AFI Catalog of Feature Films
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Lady and the Tramp
Director: Hamilton Luske (Dir)
Release Date:   Jul 1955
Duration (in mins):  75-76
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Cast: Peggy Lee  (Voice of Darling, Peg, Si and Am)
  Barbara Luddy  (Voice of Lady)
  Larry Roberts  (Voice of Tramp)

Summary: In an American city during the early 1900s, Jim Dear presents his new wife Darling with a cocker spaniel puppy in a hatbox. They name her “Lady” and furnish her with a bed in the spare room, but as soon as they retire to their bedroom, the lonely puppy cries. Despite Jim Dear’s scolding and the huge staircase that she must surmount, Lady is determined to join them upstairs, and is soon allowed in their bed “just for tonight.” Six months later, Lady is still allowed in the bed, and enjoys her pampered lifestyle with her beloved owners. One day, she is given a license and collar, and rushes to display her new finery to her neighborhood friends, Scottish terrier Jock and elderly hound Trusty. Both admire her “badge of respectability,” and consider her life complete. Meanwhile, nearby a mongrel dog named Tramp enjoys a life of unfettered ease, disturbed only by the dogcatchers who impound all dogs without licenses. One day, when Tramp discovers his friends Peg, a Pekingese, and bulldog Bull in the dog wagon, he releases them and evades the dogcatcher by fleeing into Lady’s upper-class neighborhood. There, Jock and Trusty are consoling Lady, who is convinced her owners no longer love her. After she describes their symptoms, which include knitting booties and acting skittishly, the older dogs realize that Darling is expecting and try to explain “the birds and the bees” to Lady. Just then, Tramp joins them and angers Lady by declaring that her humans will have only enough room in their hearts for the baby. Months pass, during which Lady’s household readies for the baby, which arrives in April. Lady wonders what could be so special about the little boy until she sees him, after which she adores him as much as his parents do. The newly expanded family lives peacefully until one day Jim Dear and Darling decide to go away for the weekend and leave Aunt Sarah to baby-sit. Aunt Sarah, who has two wily Siamese cats, Si and Am, despises dogs and considers Lady a danger to the baby. After Si and Am wreak havoc in the living room, Lady tries to maintain order but receives only a scolding from Aunt Sarah. The next day, when Aunt Sarah brings Lady to a pet store and fits her with a muzzle, Lady recoils and races out of the shop. The muzzle and its attached leash attract the attention of three mean dogs, who chase her into an alleyway. There, Tramp spots the commotion and bravely rushes to Lady’s defense. After chasing off the dogs, Tramp brings Lady to the zoo, which does not allow dogs, in order to find someone to remove the muzzle. At the gate, he cleverly creates a hubbub that allows them to slip inside unnoticed. They soon find a beaver, and when he declares himself too busy moving logs to help, Tramp declares the muzzle a “log puller” and convinces the beaver to bite it off of Lady’s snout. Dubbing Lady “Pidge,” Tramp shows her the city, singing the praises of his “footloose and collar free” lifestyle. He brings her to Joe’s restaurant, where Joe, recognizing Lady’s pedigree, prepares a romantic meal of spaghetti and meatballs. While enjoying their dinner, Lady and Tramp unintentionally begin eating opposite ends of the same piece of pasta, realizing only after their lips meet in an impromptu kiss. Later, they walk through the park in the moonlight and sleep in the open air. In the morning, Lady wants to rush home, but Tramp urges her to see the world with him. When Lady reluctantly insists that she must watch the baby, Tramp leads her home, but along the way convinces her to stop to chase some chickens. As a result, they are shot at by a farmer and, upon escaping into the street, Lady is captured by the dogcatchers. She is brought to the pound, where the other inmates admire her license, calling it “a passage to freedom.” They are planning a prison break, hoping to avoid the fate of Nutsy, who is being put to sleep. Later, as the dogs discuss Tramp’s womanizing, Peg states that if he were tamed by a woman, he would instantly become vulnerable to the dogcatcher. Aunt Sarah soon brings Lady home but ties her up in the doghouse outside. The next day, Tramp shows up just as Jock and Trusty are each proposing to Lady in order to furnish her with a kinder family. Lady turns her back on Tramp, more angry about his long list of girl friends than about her time in the pound. As Tramp retreats, Lady spots a rat scurrying through the yard and tries to attack it. Aunt Sarah hears her barking and opens the nursery window, inadvertently letting the rat inside. Tramp returns to help, rushing into the nursery, where he topples the cradle while killing the rat behind the window drape. Lady manages to break free and rushes upstairs to check on the baby, who is unharmed. Aunt Sarah, however, rushes in and disturbs the baby, then blames his crying on the dogs. She locks up Lady and calls the dogcatcher to impound Tramp. Just as Tramp is loaded into the wagon, Jim Dear and Darling return and free Lady, who shows them the body of the rat. Realizing that Tramp was protecting the baby, they take Lady in the car and follow the dogcatchers. At the same time, Jock and Trusty comprehend that they have misjudged Tramp and set off to stop the wagon, and even though Trusty long ago lost his sense of smell, he regains it now. He heroically tracks the wagon and knocks it over just as Lady arrives, but her joy in rescuing Tramp is tempered by seeing Trusty pinned under the wagon’s wheel. Months later, Lady and Tramp are not only married but the proud parents of four puppies. They, along with Jim Dear and Darling and the baby, are thrilled to receive a visit from Jock and Trusty, who is now sporting a leg cast.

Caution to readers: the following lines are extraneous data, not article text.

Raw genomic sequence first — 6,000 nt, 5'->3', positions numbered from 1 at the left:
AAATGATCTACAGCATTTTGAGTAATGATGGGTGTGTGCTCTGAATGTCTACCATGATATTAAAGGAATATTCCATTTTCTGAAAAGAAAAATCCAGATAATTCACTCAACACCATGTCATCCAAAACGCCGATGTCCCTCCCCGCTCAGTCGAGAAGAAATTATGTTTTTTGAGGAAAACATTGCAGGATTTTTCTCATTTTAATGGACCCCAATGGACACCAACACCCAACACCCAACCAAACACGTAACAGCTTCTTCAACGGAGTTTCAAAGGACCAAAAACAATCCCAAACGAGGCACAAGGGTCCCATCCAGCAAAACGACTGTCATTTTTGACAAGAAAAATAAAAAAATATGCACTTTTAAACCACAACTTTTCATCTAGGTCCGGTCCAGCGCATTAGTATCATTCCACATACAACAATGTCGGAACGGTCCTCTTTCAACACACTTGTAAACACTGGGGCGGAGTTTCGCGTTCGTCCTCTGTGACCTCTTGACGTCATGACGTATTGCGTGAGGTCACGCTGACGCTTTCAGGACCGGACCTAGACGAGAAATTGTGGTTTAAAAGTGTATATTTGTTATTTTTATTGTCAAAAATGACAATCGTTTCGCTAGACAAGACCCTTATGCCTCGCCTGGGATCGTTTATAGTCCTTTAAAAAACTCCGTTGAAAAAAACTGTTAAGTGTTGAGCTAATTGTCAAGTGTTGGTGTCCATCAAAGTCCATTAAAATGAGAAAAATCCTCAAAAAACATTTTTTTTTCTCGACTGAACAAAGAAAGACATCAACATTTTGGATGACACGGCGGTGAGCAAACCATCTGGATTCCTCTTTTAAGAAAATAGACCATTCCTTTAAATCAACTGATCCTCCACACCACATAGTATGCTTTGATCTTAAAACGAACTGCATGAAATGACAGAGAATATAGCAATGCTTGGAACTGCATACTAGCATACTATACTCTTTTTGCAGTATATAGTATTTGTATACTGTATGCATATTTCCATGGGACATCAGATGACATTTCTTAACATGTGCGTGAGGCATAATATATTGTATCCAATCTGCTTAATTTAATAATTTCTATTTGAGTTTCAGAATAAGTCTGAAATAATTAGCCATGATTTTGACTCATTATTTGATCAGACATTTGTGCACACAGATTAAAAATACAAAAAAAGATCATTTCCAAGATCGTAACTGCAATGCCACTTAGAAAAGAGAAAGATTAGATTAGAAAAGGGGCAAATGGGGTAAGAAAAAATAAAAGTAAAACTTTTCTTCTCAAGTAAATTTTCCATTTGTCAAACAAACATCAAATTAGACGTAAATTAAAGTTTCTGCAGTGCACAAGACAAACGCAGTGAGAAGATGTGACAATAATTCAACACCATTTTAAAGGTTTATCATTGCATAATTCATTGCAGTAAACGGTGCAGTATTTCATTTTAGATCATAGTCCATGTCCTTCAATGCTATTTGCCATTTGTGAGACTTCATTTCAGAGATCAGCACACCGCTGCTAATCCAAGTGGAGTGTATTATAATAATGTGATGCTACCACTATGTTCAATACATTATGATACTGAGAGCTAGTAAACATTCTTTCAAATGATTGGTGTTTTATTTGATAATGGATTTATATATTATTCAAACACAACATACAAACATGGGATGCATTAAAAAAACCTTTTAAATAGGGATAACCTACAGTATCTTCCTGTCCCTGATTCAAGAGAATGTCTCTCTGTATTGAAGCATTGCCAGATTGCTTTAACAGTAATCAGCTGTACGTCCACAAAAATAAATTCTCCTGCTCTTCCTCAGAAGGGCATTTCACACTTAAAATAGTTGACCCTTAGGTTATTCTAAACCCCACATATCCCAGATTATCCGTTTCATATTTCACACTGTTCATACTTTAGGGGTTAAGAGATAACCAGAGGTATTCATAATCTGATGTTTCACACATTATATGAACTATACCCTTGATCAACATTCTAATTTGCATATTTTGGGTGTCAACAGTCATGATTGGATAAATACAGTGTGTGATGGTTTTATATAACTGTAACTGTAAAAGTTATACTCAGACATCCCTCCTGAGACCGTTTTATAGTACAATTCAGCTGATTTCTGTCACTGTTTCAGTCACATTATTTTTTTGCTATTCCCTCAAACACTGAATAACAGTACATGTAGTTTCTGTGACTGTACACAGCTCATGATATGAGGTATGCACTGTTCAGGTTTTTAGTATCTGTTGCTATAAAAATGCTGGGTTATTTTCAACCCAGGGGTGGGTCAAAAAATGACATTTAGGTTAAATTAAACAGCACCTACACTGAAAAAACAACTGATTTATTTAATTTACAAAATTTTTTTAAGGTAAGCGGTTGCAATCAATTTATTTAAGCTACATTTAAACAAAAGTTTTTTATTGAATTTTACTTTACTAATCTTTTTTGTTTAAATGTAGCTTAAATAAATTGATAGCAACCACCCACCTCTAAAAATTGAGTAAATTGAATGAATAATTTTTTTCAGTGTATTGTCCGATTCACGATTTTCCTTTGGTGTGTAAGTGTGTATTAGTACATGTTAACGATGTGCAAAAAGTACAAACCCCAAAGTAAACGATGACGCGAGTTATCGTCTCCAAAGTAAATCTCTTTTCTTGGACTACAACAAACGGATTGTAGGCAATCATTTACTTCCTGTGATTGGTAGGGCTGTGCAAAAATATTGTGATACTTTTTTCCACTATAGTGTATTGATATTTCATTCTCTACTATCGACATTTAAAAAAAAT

Distribution Company: Buena Vista Film Distribution Co., Inc.
Production Company: Walt Disney Productions
Director: Hamilton Luske (Dir)
  Clyde Geronimi (Dir)
  Wilfred Jackson (Dir)
Producer: Walt Disney (Pres)
  Erdman Penner (Assoc prod)
Writer: Erdman Penner (Story)
  Joe Rinaldi (Story)
  Ralph Wright (Story)
  Don Da Gradi (Story)

Subject Major: Class distinction
Subject Minor: Aunts
  False accusations
  Italian Americans
  Wounds and injuries

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The American Film Institute is grateful to Sir Paul Getty KBE and the Sir Paul Getty KBE Estate for their dedication to the art of the moving image and their support for the AFI Catalog of Feature Films and without whose support AFI would not have been able to achieve this historical landmark in this epic scholarly endeavor.